Canadian employee ownership

Predictability in your ESOP

Social psychologists say that the root of organizational trust is predictability. Surprise is the opposite of predictability, and although it is impossible to eliminate surprises, company leaders should make it their personal goal to never be the source of an unnecessary surprise. Companies can reduce surprises and be more predictable in a number of ways, all of which have the impact of increasing levels of trust.

Communication cycles: Many employee-owned companies communicate in a series of interlocking cycles. They send weekly (or daily) email updates about the state of the company. They have monthly department meetings, quarterly newsletters, and annual shareholder meetings. They have elections every July for their employee committee, a guess-the-stock-price contest every May, and a state of the company address from the CEO every February! The information itself is useful, but maybe even more important, these cycles become expected, and when people’s expectations are met, trust builds.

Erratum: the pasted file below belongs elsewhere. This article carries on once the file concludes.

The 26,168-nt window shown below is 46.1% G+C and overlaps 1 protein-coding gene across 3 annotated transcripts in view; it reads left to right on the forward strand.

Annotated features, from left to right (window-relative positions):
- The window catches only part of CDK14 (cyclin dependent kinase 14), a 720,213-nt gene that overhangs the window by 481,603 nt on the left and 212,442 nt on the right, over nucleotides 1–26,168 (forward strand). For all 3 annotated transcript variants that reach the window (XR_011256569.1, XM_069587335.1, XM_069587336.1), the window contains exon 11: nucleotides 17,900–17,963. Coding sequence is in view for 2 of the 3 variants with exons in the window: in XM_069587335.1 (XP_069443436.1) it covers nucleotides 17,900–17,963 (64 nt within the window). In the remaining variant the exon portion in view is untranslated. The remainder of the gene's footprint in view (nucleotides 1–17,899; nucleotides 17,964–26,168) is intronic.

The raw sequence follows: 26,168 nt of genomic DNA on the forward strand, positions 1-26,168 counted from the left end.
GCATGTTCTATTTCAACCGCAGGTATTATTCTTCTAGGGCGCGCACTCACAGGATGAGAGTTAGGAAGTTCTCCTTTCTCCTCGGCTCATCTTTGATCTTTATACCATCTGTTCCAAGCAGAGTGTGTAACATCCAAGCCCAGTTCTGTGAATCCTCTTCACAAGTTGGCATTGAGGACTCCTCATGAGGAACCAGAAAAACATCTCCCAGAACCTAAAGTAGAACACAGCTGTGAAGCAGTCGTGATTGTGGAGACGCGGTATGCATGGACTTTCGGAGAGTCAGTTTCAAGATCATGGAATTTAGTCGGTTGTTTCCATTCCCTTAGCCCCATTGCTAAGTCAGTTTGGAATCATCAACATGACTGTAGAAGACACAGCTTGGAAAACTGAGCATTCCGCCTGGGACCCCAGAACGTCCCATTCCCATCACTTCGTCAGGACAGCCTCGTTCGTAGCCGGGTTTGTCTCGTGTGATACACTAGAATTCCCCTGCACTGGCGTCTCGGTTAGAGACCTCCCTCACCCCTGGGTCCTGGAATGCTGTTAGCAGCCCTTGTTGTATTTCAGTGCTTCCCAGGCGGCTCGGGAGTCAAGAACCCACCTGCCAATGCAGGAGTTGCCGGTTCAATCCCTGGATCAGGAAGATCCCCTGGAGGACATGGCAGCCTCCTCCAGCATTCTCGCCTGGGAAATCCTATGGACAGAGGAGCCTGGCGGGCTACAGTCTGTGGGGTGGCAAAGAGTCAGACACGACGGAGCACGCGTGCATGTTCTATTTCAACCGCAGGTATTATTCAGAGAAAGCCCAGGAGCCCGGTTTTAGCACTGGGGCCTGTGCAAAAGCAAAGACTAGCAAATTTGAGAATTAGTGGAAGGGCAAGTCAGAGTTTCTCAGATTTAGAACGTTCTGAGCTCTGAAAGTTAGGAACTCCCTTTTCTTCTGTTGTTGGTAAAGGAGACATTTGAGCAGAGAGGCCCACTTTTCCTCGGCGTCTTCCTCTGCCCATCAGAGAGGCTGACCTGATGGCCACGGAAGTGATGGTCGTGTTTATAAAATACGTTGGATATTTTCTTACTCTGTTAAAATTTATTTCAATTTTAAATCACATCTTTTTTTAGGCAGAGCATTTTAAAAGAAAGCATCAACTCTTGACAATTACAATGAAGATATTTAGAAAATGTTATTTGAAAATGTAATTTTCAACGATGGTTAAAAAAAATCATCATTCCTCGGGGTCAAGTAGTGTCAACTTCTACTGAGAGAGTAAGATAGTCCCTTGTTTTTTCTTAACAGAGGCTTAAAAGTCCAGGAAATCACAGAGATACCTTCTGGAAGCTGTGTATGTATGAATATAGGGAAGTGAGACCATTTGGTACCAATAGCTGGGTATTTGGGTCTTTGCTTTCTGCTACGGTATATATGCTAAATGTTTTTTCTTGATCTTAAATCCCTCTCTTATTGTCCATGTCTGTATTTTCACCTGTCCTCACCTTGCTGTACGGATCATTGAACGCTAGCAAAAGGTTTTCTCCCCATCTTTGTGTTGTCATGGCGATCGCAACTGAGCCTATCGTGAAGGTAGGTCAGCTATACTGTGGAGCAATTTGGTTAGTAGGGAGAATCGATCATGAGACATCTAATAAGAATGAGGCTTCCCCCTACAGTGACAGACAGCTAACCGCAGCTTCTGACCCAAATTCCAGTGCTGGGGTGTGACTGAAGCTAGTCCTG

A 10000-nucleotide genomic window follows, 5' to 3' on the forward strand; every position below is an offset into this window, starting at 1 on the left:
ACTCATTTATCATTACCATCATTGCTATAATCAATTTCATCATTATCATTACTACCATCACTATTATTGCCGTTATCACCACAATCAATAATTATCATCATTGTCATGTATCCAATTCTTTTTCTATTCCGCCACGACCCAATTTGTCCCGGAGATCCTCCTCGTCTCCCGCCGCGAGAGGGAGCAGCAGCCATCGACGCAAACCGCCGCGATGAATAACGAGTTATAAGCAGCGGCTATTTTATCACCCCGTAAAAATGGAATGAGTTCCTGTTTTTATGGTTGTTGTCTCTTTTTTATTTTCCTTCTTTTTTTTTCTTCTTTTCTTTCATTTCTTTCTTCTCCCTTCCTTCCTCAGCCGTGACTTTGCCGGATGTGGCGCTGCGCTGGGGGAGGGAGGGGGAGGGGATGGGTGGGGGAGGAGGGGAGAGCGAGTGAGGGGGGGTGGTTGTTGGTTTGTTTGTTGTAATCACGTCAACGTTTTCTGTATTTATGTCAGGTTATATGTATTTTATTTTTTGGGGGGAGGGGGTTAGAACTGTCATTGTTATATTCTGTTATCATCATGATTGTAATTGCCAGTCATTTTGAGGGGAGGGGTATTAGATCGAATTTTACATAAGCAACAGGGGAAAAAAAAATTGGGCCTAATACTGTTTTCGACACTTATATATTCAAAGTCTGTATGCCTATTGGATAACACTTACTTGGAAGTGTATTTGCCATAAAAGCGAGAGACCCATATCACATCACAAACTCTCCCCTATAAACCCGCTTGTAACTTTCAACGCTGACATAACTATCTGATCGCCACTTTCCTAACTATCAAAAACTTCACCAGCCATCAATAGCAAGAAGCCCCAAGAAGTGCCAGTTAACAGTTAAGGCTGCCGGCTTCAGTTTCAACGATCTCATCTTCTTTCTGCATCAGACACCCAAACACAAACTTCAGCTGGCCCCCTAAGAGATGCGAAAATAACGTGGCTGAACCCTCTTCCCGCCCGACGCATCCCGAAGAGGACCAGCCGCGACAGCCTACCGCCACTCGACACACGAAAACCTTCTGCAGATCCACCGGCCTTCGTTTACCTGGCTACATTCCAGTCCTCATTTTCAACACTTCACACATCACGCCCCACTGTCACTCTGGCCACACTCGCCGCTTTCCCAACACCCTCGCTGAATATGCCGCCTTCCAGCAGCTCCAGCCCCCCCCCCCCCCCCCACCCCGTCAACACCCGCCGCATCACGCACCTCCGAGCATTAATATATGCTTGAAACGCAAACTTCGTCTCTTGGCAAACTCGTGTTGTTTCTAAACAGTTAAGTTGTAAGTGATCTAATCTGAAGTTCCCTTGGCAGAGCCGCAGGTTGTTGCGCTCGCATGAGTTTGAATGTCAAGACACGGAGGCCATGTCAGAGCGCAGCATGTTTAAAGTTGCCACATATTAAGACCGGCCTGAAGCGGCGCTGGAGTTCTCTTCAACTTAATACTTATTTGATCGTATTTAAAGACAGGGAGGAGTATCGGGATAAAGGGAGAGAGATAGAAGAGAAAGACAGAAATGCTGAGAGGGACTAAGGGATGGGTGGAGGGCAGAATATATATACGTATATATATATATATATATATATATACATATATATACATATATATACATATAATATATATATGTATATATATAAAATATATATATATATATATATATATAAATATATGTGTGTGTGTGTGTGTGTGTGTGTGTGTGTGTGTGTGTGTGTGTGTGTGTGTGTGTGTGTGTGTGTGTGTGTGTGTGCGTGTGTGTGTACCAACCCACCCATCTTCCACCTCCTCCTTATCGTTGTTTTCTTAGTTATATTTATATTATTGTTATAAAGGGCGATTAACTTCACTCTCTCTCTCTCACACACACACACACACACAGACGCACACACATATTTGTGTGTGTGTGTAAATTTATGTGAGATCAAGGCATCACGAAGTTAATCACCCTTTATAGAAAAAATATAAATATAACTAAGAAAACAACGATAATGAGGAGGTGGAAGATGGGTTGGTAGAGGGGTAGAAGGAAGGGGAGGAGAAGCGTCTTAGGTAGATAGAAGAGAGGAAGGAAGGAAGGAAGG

Open-book management: The better people understand the business, the less likely they are to be surprised. Teaching business literacy and sharing key financial information not only makes people feel like insiders and helps them manage their day-to-day decisions, it also lets them better see the road ahead.

Anticipate problems: What does a business downturn look like and what can we expect in response? Some ESOP companies have built themselves business contingency plans. Such a plan could describe, for example, a “stage 1” downturn in terms of a specific threshold of revenues, EBITDA, projects “in the pipeline,” or product development. The contingency plan, if business is soft, will let people know what needs to happen to the numbers to get out of stage 1, and the warning signs that the business may be approaching a “stage 2” downturn, or worse. One of our clients called their contingency plan “What happens if Ted gets hit by a bus?”, Ted being the founder and president and the main source of revenue. 

An ESOP alone creates conditions for success, however the routine communication practices are one of the important components of a successful plan because it builds trust.

By Joanna Phillips, CHRL, CVB, Vice President, and Perry Phillips CPA, CA, CBV, President